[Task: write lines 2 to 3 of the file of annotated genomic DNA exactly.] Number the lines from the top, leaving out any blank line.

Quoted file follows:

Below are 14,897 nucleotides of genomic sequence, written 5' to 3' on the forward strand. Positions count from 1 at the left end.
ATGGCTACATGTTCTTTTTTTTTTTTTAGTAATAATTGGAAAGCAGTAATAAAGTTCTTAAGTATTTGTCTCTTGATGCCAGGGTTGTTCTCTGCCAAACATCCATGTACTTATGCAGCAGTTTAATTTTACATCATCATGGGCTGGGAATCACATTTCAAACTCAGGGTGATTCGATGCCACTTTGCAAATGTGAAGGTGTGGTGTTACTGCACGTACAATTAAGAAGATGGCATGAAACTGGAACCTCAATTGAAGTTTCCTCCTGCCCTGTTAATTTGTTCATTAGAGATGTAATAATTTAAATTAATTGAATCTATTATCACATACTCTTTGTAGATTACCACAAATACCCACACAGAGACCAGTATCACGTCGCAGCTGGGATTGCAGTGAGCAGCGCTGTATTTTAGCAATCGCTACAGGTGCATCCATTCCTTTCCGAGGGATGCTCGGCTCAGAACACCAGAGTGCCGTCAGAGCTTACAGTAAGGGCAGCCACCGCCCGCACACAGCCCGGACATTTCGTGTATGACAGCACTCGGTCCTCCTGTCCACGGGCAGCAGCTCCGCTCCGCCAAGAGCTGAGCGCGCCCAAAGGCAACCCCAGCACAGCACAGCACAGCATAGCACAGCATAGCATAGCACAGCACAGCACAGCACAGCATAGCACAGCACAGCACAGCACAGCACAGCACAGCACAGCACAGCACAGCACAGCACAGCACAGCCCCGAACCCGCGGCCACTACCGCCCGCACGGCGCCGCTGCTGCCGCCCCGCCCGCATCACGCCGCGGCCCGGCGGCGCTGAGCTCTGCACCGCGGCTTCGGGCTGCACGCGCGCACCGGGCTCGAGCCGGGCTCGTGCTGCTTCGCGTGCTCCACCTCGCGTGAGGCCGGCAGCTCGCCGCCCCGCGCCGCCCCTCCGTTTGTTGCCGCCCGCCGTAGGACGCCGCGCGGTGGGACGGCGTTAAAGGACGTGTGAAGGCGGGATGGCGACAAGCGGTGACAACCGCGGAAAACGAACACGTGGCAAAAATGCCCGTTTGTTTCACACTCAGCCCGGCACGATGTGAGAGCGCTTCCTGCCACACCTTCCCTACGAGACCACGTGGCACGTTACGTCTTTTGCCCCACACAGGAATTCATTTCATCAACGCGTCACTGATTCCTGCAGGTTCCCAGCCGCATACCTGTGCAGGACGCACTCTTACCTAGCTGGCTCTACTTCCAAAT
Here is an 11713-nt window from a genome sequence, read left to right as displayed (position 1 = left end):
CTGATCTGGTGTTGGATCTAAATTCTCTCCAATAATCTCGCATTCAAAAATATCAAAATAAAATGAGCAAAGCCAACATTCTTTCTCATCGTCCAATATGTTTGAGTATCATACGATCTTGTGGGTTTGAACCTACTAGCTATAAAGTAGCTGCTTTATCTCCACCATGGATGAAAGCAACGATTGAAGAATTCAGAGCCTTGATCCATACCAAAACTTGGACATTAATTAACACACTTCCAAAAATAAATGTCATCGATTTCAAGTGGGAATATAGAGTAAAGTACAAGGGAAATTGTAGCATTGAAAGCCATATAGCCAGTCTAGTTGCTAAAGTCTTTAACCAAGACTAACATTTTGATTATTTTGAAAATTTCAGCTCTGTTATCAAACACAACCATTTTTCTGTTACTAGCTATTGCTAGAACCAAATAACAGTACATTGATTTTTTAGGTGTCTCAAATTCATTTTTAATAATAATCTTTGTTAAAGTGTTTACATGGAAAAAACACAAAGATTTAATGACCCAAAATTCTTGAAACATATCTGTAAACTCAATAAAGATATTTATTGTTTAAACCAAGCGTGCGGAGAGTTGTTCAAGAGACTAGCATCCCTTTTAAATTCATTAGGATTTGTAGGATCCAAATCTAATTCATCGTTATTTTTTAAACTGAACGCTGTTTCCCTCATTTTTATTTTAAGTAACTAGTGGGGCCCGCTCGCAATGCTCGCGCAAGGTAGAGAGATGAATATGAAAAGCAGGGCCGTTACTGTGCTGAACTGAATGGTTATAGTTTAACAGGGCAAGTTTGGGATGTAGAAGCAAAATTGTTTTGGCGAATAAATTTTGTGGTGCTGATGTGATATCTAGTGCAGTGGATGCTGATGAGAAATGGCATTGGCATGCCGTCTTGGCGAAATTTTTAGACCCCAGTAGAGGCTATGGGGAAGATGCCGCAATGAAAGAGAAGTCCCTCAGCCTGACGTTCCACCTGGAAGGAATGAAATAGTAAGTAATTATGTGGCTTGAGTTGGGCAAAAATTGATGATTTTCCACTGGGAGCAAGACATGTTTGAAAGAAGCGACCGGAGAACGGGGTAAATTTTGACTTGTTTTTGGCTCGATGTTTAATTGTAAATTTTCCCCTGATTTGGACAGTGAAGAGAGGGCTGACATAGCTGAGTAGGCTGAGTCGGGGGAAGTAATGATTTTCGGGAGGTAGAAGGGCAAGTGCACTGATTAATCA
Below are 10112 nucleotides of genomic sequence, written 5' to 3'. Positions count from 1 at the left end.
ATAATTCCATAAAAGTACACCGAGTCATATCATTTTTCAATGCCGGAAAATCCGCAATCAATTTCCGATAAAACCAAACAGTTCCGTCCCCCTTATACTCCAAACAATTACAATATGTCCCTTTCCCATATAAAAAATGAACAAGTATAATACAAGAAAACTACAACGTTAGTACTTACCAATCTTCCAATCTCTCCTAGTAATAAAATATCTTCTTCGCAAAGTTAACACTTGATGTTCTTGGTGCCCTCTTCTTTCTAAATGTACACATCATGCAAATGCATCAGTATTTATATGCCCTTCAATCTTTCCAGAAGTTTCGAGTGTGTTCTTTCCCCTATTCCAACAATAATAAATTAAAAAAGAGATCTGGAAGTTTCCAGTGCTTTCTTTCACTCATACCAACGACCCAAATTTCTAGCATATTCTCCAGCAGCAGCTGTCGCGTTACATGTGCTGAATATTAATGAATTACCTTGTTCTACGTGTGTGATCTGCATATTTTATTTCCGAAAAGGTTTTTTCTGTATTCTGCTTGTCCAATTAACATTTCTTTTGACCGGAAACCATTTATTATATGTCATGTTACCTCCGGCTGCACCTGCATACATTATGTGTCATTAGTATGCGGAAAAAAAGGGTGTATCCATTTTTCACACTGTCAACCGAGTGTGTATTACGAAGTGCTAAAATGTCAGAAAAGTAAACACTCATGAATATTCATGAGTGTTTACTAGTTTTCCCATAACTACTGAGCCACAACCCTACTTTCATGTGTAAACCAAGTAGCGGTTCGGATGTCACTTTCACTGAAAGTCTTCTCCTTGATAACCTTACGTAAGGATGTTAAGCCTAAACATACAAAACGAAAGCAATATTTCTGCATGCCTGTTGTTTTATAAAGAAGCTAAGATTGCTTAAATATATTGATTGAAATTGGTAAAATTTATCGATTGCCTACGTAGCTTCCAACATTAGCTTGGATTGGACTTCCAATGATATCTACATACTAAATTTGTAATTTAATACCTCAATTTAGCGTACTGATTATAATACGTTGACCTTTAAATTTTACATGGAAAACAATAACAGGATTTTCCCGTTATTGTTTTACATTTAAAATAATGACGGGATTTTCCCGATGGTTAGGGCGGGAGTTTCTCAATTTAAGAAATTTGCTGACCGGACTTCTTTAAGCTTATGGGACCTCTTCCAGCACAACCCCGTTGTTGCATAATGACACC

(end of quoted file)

ATGGCTACATGTTCTTTTTTTTTTTTTAGTAATAATTGGAAAGCAGTAATAAAGTTCTTAAGTATTTGTCTCTTGATGCCAGGGTTGTTCTCTGCCAAACATCCATGTACTTATGCAGCAGTTTAATTTTACATCATCATGGGCTGGGAATCACATTTCAAACTCAGGGTGATTCGATGCCACTTTGCAAATGTGAAGGTGTGGTGTTACTGCACGTACAATTAAGAAGATGGCATGAAACTGGAACCTCAATTGAAGTTTCCTCCTGCCCTGTTAATTTGTTCATTAGAGATGTAATAATTTAAATTAATTGAATCTATTATCACATACTCTTTGTAGATTACCACAAATACCCACACAGAGACCAGTATCACGTCGCAGCTGGGATTGCAGTGAGCAGCGCTGTATTTTAGCAATCGCTACAGGTGCATCCATTCCTTTCCGAGGGATGCTCGGCTCAGAACACCAGAGTGCCGTCAGAGCTTACAGTAAGGGCAGCCACCGCCCGCACACAGCCCGGACATTTCGTGTATGACAGCACTCGGTCCTCCTGTCCACGGGCAGCAGCTCCGCTCCGCCAAGAGCTGAGCGCGCCCAAAGGCAACCCCAGCACAGCACAGCACAGCATAGCACAGCATAGCATAGCACAGCACAGCACAGCACAGCATAGCACAGCACAGCACAGCACAGCACAGCACAGCACAGCACAGCACAGCACAGCACAGCACAGCCCCGAACCCGCGGCCACTACCGCCCGCACGGCGCCGCTGCTGCCGCCCCGCCCGCATCACGCCGCGGCCCGGCGGCGCTGAGCTCTGCACCGCGGCTTCGGGCTGCACGCGCGCACCGGGCTCGAGCCGGGCTCGTGCTGCTTCGCGTGCTCCACCTCGCGTGAGGCCGGCAGCTCGCCGCCCCGCGCCGCCCCTCCGTTTGTTGCCGCCCGCCGTAGGACGCCGCGCGGTGGGACGGCGTTAAAGGACGTGTGAAGGCGGGATGGCGACAAGCGGTGACAACCGCGGAAAACGAACACGTGGCAAAAATGCCCGTTTGTTTCACACTCAGCCCGGCACGATGTGAGAGCGCTTCCTGCCACACCTTCCCTACGAGACCACGTGGCACGTTACGTCTTTTGCCCCACACAGGAATTCATTTCATCAACGCGTCACTGATTCCTGCAGGTTCCCAGCCGCATACCTGTGCAGGACGCACTCTTACCTAGCTGGCTCTACTTCCAAAT
Here is an 11713-nt window from a genome sequence, read left to right as displayed (position 1 = left end):